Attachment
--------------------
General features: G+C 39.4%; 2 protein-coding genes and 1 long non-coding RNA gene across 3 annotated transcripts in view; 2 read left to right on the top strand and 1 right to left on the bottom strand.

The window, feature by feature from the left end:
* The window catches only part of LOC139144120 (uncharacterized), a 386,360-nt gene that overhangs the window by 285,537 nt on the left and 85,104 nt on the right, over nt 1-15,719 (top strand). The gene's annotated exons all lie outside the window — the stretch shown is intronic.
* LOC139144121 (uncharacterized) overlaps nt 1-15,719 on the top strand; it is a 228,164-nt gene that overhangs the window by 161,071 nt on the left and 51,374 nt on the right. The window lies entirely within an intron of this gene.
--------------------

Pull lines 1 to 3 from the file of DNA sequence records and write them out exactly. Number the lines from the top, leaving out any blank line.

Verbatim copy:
General features: G+C 39.4%; 2 protein-coding genes and 1 long non-coding RNA gene across 3 annotated transcripts in view; 2 read left to right on the top strand and 1 right to left on the bottom strand.

The window, feature by feature from the left end:
* The window catches only part of LOC139144120 (uncharacterized), a 386,360-nt gene that overhangs the window by 285,537 nt on the left and 85,104 nt on the right, over nt 1-15,719 (top strand). The gene's annotated exons all lie outside the window — the stretch shown is intronic.